Boris Johnson’s deceptively humble announcement that he will “try to find somewhere to stand in 2015” (his search, one suspects, won’t be in vain) finally brings an end to the will-he-won’t-he saga of recent years.
Boris’s allies have long argued that he could wear two hats at the same time, as Ken Livingstone did when he remained the MP for Brent East during his first year as mayor. But should the Tories be defeated at the general election, with Boris standing in the subsequent leadership election (his principal motivation for returning), the situation becomes more difficult.
To many, it is inconceivable that he could serve as both Conservative leader and Mayor of London. One option would have been to stand down before the end of his term in May 2016, but Boris today pledged to remain at City Hall for a full four years. Unless any leadership contest is delayed, he will struggle to justify wearing three hats (Mayor, MP and Conservative leader). For this reason, Boris’s ideal scenario may actually be a Tory victory in 2015 followed by Cameron departing after the in/out EU referendum in 2017.
Then again, what are promises from him anyway? (As he puts it, “My policy on cake is pro having it and pro eating it”.) Provided that any Conservative leadership election is delayed until six months before the end of his term, his deputy will take over and a costly by-election will be avoided.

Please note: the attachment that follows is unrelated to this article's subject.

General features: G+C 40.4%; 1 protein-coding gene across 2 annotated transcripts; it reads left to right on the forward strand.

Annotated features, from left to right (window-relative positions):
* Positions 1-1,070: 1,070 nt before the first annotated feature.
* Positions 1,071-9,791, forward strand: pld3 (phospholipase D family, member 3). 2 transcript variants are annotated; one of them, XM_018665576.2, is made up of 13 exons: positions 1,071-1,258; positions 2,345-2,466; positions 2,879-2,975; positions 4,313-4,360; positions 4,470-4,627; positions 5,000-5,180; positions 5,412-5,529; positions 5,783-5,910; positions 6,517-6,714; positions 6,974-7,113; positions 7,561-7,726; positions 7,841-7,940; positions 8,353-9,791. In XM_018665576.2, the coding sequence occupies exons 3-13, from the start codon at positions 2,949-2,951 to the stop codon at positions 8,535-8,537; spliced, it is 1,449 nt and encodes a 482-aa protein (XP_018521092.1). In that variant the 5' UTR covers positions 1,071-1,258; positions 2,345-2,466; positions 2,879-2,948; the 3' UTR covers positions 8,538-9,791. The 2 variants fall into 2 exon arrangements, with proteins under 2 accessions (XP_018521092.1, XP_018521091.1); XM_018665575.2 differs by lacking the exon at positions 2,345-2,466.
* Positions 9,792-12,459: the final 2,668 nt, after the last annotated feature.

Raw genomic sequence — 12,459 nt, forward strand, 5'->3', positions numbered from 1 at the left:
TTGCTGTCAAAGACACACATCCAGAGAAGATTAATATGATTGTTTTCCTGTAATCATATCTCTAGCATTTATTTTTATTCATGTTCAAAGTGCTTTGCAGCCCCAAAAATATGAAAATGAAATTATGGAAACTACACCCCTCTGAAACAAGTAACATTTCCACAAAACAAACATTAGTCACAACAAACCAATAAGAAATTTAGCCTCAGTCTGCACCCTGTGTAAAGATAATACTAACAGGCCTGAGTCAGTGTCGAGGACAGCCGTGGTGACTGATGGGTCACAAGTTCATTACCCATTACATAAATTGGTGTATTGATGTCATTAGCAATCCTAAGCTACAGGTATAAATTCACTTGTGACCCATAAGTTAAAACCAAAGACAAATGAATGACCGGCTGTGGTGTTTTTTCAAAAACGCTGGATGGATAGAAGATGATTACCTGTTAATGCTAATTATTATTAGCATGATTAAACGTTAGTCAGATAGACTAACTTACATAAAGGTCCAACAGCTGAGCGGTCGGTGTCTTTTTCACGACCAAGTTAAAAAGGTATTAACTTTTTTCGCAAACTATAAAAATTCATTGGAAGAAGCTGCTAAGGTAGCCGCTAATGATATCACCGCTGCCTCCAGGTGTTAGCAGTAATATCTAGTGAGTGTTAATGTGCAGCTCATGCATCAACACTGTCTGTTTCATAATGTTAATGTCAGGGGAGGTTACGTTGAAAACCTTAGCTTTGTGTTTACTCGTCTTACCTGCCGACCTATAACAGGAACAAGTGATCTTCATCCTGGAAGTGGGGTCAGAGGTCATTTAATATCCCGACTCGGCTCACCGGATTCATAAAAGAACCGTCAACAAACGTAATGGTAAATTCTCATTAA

For now, however, the Mayor is giving nothing away. Asked today whether he wanted to return to parliament to become Conservative leader, he replied:
No, what I said was … I’ll revert to the kind of weasel mode here … What I said was, you’ve got party conference coming up in two months’ time, you can’t have this thing going on endlessly. Let’s go back to Europe. I’ve said what I have to say. It may all go wrong but the likelihood is I am going to have to give it a crack.
Boris won’t say he’ll stand for the Tory leadership is the new Boris won’t say he’ll stand as an MP.